NORTH TONAWANDA – The North Tonawanda Common Council on Tuesday night awarded a contract for a more than $1.4 million project to extend Meadow Drive, a project that has been nearly 15 years in the planning.
City Engineer Dale W. Marshall said the city has been discussing, lobbying and planning, trying to look for different ways to extend the street, which has become a major thoroughfare through the city’s business district but ends with no connection east of Nash Road.
“Anyone who has driven in North Tonawanda knows it’s tough to get around,” he said.
“This extension will also help to relieve traffic on other side streets, subtracting the flow from streets like Wurlitzer.”
The new project will extend Meadow Drive 3,300 feet east to Erie Avenue.
Marshall told the Council that the city hopes to finish paving the extension in November.
The contract was awarded to DiPizio Construction of Cheektowaga, which bid $1.428 million.
Eighty percent of the project cost will be paid by the federal Transportation Infrastructure Program. The state Department of Transportation will cover three-fourths of the remaining 20 percent, and the city will cover the rest, Marshall said.
The Council also awarded a $406,325 contract to Yarussi Construction of Niagara Falls for Webster Street green infrastructure improvements, funded by a state grant. The project will build “rain gardens” along Webster. The gardens use plants and their root systems to filter salt and dirt from the road that would have normally flow into the Erie Canal.
Mayor Robert G. Orrt told the Council that the project will be done in two parts, with concrete plant boxes installed in the fall and planting in the spring.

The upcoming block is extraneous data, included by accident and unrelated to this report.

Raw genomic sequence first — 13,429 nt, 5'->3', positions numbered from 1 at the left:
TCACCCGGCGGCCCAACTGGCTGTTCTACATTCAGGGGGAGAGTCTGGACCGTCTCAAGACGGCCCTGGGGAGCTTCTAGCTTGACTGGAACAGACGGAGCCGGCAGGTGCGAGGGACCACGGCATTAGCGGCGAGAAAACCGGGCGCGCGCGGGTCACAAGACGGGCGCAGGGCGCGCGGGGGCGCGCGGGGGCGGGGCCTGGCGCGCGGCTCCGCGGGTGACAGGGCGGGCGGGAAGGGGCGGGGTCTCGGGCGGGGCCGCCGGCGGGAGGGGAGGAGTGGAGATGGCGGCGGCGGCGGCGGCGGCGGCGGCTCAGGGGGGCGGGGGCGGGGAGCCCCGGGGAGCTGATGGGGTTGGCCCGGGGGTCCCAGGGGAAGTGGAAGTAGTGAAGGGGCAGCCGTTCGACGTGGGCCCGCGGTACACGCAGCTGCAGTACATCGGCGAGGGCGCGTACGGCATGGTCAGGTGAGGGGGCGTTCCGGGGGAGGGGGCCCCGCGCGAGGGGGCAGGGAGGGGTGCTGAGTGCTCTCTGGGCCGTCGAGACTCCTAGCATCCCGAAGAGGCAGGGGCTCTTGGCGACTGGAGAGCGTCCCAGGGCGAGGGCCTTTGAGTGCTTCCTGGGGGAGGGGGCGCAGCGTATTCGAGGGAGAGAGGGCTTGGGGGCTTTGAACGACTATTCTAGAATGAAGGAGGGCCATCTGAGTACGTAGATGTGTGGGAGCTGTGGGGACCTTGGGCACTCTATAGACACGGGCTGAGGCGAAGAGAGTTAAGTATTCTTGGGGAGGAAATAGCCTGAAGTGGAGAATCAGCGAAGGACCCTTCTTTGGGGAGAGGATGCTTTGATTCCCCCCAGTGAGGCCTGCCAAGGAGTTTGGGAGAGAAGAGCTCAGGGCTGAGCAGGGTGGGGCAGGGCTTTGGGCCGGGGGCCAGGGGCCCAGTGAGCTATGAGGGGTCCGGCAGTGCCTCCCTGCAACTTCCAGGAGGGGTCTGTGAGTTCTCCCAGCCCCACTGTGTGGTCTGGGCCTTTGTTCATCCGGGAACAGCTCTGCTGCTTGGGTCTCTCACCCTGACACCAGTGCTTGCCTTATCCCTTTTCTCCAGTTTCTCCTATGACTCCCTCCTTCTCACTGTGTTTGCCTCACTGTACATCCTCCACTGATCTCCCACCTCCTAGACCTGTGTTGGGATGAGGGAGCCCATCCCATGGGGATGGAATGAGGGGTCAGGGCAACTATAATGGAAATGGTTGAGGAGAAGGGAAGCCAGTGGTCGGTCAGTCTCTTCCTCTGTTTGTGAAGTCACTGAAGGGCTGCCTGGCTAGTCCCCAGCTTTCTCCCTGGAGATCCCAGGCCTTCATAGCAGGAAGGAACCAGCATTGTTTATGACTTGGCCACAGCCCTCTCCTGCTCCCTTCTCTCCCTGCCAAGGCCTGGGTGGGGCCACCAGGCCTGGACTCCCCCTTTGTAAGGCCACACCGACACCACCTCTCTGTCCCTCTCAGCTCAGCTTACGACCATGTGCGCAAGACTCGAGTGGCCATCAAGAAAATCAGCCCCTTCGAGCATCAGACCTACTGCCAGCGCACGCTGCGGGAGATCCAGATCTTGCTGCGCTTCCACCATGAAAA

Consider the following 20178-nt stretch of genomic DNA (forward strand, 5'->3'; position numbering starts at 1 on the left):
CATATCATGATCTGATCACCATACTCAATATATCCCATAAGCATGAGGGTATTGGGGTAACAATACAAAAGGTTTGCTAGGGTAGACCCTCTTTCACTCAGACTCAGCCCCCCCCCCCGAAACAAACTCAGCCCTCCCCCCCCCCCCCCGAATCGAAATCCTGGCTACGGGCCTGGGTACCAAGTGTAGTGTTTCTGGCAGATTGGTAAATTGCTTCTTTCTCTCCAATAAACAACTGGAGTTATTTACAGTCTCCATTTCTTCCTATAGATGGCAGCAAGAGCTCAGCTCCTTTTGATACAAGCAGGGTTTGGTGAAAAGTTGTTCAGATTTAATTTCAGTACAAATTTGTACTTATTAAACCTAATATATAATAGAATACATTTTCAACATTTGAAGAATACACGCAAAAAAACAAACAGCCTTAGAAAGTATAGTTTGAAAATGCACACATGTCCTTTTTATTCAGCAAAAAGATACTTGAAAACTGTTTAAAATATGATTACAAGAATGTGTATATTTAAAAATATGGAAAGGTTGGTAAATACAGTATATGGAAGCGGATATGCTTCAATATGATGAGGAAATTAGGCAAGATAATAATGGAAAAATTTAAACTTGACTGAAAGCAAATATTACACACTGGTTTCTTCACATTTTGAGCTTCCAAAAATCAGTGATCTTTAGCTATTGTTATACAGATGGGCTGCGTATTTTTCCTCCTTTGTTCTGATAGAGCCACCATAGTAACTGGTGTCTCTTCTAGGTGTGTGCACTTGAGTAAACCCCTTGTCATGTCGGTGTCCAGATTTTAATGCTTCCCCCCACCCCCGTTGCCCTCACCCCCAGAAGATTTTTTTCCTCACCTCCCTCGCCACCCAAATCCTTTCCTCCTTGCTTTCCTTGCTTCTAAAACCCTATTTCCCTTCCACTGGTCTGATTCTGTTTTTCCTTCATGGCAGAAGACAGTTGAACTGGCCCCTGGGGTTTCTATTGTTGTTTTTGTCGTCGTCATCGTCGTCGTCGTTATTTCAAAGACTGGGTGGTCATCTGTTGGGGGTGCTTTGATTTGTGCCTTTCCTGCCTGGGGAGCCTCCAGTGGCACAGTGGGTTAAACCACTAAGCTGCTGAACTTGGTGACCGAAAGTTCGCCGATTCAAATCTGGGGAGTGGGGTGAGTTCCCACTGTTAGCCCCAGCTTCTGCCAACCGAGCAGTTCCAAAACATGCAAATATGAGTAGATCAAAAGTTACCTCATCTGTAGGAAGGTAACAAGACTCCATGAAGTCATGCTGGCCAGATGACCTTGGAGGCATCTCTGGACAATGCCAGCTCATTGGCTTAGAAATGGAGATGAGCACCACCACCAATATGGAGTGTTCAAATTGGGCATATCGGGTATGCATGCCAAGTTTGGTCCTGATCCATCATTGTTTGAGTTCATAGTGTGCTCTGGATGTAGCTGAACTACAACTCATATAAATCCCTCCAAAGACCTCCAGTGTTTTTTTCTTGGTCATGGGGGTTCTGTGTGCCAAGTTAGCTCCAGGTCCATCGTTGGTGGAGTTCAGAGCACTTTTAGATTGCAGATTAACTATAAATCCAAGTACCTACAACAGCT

In another matter, the Council held a hearing on a plan to offer a $1,000-per-year rebate for 10 years to homeowners who convert apartment buildings back into homes. The Council will vote on the rebate at next week’s meeting.
Council President Richard Andres said the plan is to encourage more single-family homes in the city. “The census showed that 33 percent of our population was renters. Old homes were let go and cut up,” he said, noting a very high transient population. “There are a number of people coming and going, and we are trying to stabilize neighborhoods.”
Landlord Debbie Fishel, who owns three properties and six apartments, said she resented the implication that all landlords in the city are slumlords. “This is my business, and I choose to have it in North Tonawanda,” she said after the meeting. “They should give us some incentive, but they don’t.”
She said there already is a lack of good apartments available for rent.
Andres said the rebate doesn’t penalize anyone who wants to have apartments.
“If you’re a good landlord, there is no problem. It’s your choice,” he said. “This has no negative effect on you.”
The Council also interviewed several people who are interested in filling an opening for at-large alderman, when Nancy Donovan steps down.
The board welcomed Alderman-at-Large Malcolm Needler, who returned Tuesday following hospitalization for a recent heart attack.